7. Assuming for, the sake of argument that the Trust held out a threat directly or indirectly, to evict the defendant, the question arises whether that threat could entitle the defendant to deny the landlord's title and to attorn to the paramount landlord? Section 116 of the Indian Evidence Act is in the following terms :
'116. No tenant of immovable property, or person claiming through such tenant, shall, during the continuance of the tenancy, be permitted to deny that the landlord of such tenant had, at the beginning of the tenancy, a title to such immovable property; and no person, who came upon any immovable property by the licence of the person in possession thereof shall be permitted to deny that such person had a title to such possession at the time when such licence was given.'
This section accords statutory recognition to the well-known doctrine that during the existence of the relationship of landlord and tenant the tenant is estopped from denying his landlord's title or from asserting that another person has a better title than the landlord. This doctrine has no ap-lication where the landlord's title has expired or been extinguished or where there has been a fraud on the part of the landlord in the execution of a lease, or where the tenant did not obtain or retain possession under the lease or by virtue of it, on where he has been evicted by title naramount. A person who is evicted by such a title is at liberty to deny his landlord's title, for an eviction is equivalent to a termination of the tenancv. Even if a tenant is not actually evicted, but if a judg-ment of eviction has been passed against him, atenant is justified in treating the relation of tenancy at an end and at liberty to give a new and rightful character to his possession. In Lunsford v. Turner, (1830) 20 Am. Dec. 248 the Court observed:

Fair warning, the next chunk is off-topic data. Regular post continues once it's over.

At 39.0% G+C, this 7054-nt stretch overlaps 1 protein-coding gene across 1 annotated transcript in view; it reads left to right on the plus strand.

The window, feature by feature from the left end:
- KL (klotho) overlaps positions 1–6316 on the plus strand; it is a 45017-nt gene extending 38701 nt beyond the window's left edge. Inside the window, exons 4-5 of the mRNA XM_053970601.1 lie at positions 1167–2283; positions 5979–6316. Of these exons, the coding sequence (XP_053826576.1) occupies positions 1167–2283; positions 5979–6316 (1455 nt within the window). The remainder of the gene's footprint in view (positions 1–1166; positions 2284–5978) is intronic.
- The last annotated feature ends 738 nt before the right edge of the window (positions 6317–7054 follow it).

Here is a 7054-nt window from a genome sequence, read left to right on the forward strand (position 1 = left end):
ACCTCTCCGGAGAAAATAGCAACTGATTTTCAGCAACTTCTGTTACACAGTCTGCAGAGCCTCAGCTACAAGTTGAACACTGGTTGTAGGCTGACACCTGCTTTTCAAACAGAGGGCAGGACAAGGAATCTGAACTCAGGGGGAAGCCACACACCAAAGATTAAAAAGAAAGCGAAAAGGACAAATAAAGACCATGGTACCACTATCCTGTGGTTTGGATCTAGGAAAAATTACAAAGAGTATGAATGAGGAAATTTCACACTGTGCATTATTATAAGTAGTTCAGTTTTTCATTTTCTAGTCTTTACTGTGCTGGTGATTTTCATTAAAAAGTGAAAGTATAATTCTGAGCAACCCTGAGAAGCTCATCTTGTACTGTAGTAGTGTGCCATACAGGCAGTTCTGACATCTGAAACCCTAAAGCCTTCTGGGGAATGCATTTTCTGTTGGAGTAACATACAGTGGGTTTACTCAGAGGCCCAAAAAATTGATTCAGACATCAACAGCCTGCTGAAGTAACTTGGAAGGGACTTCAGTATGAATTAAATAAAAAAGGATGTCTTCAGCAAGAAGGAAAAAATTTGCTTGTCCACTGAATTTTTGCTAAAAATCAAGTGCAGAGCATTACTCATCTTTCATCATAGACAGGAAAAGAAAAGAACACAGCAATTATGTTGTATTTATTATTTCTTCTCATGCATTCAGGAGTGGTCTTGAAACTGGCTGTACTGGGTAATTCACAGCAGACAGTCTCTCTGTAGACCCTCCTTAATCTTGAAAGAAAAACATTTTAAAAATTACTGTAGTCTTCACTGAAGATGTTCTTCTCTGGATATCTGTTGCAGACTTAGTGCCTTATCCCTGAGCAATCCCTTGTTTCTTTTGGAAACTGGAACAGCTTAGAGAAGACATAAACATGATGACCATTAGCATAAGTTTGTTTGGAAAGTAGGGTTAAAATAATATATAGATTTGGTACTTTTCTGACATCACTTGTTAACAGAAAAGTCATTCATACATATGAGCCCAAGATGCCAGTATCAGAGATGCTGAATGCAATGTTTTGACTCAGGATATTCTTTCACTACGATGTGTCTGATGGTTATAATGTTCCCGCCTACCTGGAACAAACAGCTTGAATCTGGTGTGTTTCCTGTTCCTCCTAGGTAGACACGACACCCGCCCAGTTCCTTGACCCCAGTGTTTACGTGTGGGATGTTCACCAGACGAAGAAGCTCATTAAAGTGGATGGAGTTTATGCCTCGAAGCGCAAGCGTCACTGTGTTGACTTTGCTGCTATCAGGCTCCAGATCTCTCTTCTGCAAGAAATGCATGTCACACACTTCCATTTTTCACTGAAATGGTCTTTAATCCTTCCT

'Whenever it is ascertained by a competent judgment or decree that the landlord's title is insufficient for the security of the tenant, the relation between them may be renounced, and the tenant may protect himself by taking shelter under the paramount title. In this respect a judgment of eviction against the tenant would be as effectual a,s an actual eviction.'
8. The defendant in the present case was neither evicted from the premises occupied by him nor was a judgment of eviction ever passed either against the plaintiff or against the defendant. It may be that the defendant was under an apprehension that a suit of eviction might be brought by the paramount landlord, but that fact alone could not justify the defendant in denying the title of the plaintiff and attorning to the Trust. Three authorities have been cited by the learned counsel for the defendant, namely Raj Krishna Prasad Lal v. Barabani Coal Concern Ltd., AIR 1935 Cal 368; Chockkalingam Pillai v. Ganesa Shanmugasundaram Pitlai, AIR 1951 Mad 284 and Kabiruddin v. Emperor, ILR 35 Cal. 368, but none of these authorities supports the proposition put forward by him. The language of Section 116 of the Evidence Act is clear and unambiguous and the defendant was precluded during the continuance of the tenancy from denying that the plaintiff had at the beginning of the tenancy a title to lease the premises out to him.
9. For these reasons I would uphold theorders of the Courts below and dismiss the petitionwith costs.